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Brazilian Journal of Chemical Engineering

versão impressa ISSN 0104-6632

Braz. J. Chem. Eng. v.25 n.2 São Paulo abr./jun. 2008

http://dx.doi.org/10.1590/S0104-66322008000200007 

ENVIRONMENTAL ENGINEERING

 

Effect of ammonia load on efficiency of nitrogen removal in an SBBR with liquid-phase circulation

 

 

C. S. A. CantoI; S. M. RatuszneiI; J. A. D. RodriguesI, *; M. ZaiatII; E. ForestiII

IEscola de Engenharia Mauá, Instituto Mauá de Tecnologia (EEM-IMT), Praça Mauá 1, CEP: 09580-900, São Caetano do Sul - SP, Brazil. E-mail: rodrigues@maua.br
IIDepartamento de Hidráulica e Saneamento, Escola de Engenharia de São Carlos, Universidade de São Paulo (EESC-USP), Av. Trabalhador São-Carlense 400, CEP: 13566-590, São Carlos - SP, Brazil

 

 


ABSTRACT

The removal of biological nitrogen from a synthetic wastewater with different ammonium nitrogen concentrations (50 and 100 mgN-NH4+/L) by a nitrification and denitrification process using a sequencing batch biofilm reactor (SBBR) with liquid-phase circulation was studied. The system with a total working volume of 4.6 L (3.7 L in the reactor and 0.9 L in the reservoir) treated 2.1 L of synthetic wastewater in 12-h cycles. As inoculum two types of biomass were used: an anaerobic/anoxic one from an up-flow anaerobic sludge blanket reactor (UASB) and an aerobic one from a prolonged aeration activated sludge system. The system, maintained at 30 ± 1 ºC, operated in batch mode followed by fed-batch mode and was aerated intermittently. During fed-batch operation the reactor was fed with an external carbon source as electron donor in the denitrifying step and with no aeration. When the reactor was fed with 50 mgN-NH4+/L, efficiencies of removal of ammonium nitrogen and total nitrogen from the effluent were 93.8 and 72.2%, respectively, and nitrite, nitrate and organic nitrogen concentrations were 0.07, 6.4 and 0.5 mg/L, respectively. On the other hand, when the influent ammonium nitrogen concentration was 100 mgN-NH4+/L, residual nitrite and nitrate were 0.17 and 20.4, respectively, and no N-Org was found in the effluent. It should be mentioned that residual nitrate remained unaltered at the different C/N ratios used. Consequently, efficiency of total nitrogen removal was reduced to 66.7%, despite efficiency of ammonium nitrogen removal exceeding 90%. These results show the potential of the proposed system in removing ammonium nitrogen from liquid effluents with a moderate ammonium nitrogen concentration.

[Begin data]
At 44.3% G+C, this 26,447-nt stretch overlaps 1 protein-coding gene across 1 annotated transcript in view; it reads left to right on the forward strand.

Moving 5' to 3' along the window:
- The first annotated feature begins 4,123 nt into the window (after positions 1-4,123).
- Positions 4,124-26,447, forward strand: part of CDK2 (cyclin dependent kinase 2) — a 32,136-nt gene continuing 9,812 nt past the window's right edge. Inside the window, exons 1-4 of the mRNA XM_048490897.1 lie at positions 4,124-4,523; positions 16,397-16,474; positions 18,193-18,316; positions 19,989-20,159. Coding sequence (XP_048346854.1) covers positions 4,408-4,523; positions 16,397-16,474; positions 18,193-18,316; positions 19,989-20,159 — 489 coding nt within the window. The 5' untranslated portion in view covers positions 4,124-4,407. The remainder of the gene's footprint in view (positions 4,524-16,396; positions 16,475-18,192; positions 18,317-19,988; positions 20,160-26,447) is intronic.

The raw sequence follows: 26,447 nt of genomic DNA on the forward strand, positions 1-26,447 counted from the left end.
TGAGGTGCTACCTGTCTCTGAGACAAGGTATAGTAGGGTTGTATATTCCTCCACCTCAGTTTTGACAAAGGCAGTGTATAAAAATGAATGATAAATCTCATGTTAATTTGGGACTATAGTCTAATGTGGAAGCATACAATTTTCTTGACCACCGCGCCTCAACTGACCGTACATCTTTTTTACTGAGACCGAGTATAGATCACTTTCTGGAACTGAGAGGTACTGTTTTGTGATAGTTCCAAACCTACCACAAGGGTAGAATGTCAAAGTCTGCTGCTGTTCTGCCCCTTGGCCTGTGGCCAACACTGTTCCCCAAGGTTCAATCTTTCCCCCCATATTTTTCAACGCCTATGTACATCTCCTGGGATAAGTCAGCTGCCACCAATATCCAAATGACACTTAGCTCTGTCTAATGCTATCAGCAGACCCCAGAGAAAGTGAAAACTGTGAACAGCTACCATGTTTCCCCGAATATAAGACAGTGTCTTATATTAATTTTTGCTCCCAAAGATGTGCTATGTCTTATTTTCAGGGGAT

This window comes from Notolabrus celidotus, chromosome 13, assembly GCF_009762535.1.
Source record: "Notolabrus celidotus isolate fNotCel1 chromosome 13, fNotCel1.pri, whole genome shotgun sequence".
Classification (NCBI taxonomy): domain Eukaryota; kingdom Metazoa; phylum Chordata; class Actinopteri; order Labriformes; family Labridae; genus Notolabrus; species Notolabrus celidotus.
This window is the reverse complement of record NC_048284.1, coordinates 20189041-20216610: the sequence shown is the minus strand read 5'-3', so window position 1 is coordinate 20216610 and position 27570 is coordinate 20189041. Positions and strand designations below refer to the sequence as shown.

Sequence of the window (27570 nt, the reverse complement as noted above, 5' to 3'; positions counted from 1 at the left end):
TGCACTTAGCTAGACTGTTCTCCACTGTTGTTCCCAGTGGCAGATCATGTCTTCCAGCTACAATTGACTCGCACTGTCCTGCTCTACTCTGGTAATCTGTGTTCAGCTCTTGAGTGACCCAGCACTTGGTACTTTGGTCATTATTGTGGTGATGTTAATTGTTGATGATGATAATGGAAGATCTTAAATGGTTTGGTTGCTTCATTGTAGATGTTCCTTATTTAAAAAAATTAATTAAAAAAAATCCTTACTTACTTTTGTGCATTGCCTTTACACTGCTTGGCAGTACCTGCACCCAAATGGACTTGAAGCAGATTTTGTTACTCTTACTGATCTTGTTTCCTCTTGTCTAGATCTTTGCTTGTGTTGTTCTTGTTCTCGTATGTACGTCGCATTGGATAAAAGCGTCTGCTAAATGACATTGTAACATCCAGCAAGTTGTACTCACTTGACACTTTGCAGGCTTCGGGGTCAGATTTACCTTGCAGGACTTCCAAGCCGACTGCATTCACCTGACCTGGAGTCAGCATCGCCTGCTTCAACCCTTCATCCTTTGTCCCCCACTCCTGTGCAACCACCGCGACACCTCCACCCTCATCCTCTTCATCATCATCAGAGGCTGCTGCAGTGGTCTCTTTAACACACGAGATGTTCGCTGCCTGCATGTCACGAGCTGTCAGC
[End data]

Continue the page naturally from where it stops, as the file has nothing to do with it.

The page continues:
Keywords: Nitrification and denitrification; Immobilized biomass; Sequencing batch biofilm reactor; Liquid-phase circulation.


 

 

INTRODUCTION

The main sources of nitrogen emission include application of manurial nitrogen in excess of crop needs and intensive confined animal breeding. However, industrial effluents, particularly of industries located in small and medium-sized communities, also play an important role in this process (Bilanovic et al., 1999). These effluents jeopardize the water quality of many aquifers and may cause serious eutrophication in waterways and increase population health problems related to the intake of nitrogen in certain forms (Bilanovic et al., 1999; Peng et al., 2004). The treatment of liquid effluents containing ammonium nitrogen has, therefore, attracted the attention of many investigators during the last decade.

Nitrification and denitrification are the most widely used large-scale biological processes for organic and ammonium nitrogen removal from wastewaters. Nitrification takes place by autotrophic aerobic means (i.e., low carbon source concentrations), which oxidize ammonium nitrogen to nitrite and subsequently to nitrate. Denitrification occurs under heterotrophic anoxic conditions, where organic carbon sources act as electron donors and reduce nitrate to nitrogen gas.

A large number of system configurations have utilized biological nitrification and denitrification processes with considerable success. The sequencing batch reactor (SBR) in particular has been shown to be extremely flexible for these kinds of processes because it allows the use of sequencing anaerobic, anoxic, and aerobic zones and is relatively inexpensive and very effective in treating systems for small to medium-sized communities. Moreover, it is able to produce the conditions required for biological nitrogen removal by simply modifying application and duration of mixing and aeration (Louzeiro et al., 2002; Aulenta et al., 2003; Linlin et al., 2005; Obaja et al., 2005).

A critical factor in ammonium nitrogen removal is the requirement of oxygen for the nitrification process. An immobilized biomass system (biofilm) appears to be advantageous due to reduced energy costs for aeration. When a biofilm is adapted to an SBR, the reactor becomes an SBBR, i.e., sequencing batch biofilm reactor.

Some SBBR configurations still incorporate recirculation of the generated liquid and/or gaseous effluent into the reactor itself to improve both mixing and contact between biomass and wastewater as well as to dilute the influent in the case of high-strength wastewaters. Another, equally important factor is the mass transfer occurring in two distinct phases: (a) inside the reactor, from the liquid medium to the biofilm surface, and (b) inside the biofilm after contact with its surface. Hence, SBBR with liquid-phase recirculation seems to be a promising alternative in treating conventional nitrogen wastewaters (Metcalf and Eddy Inc., 2003).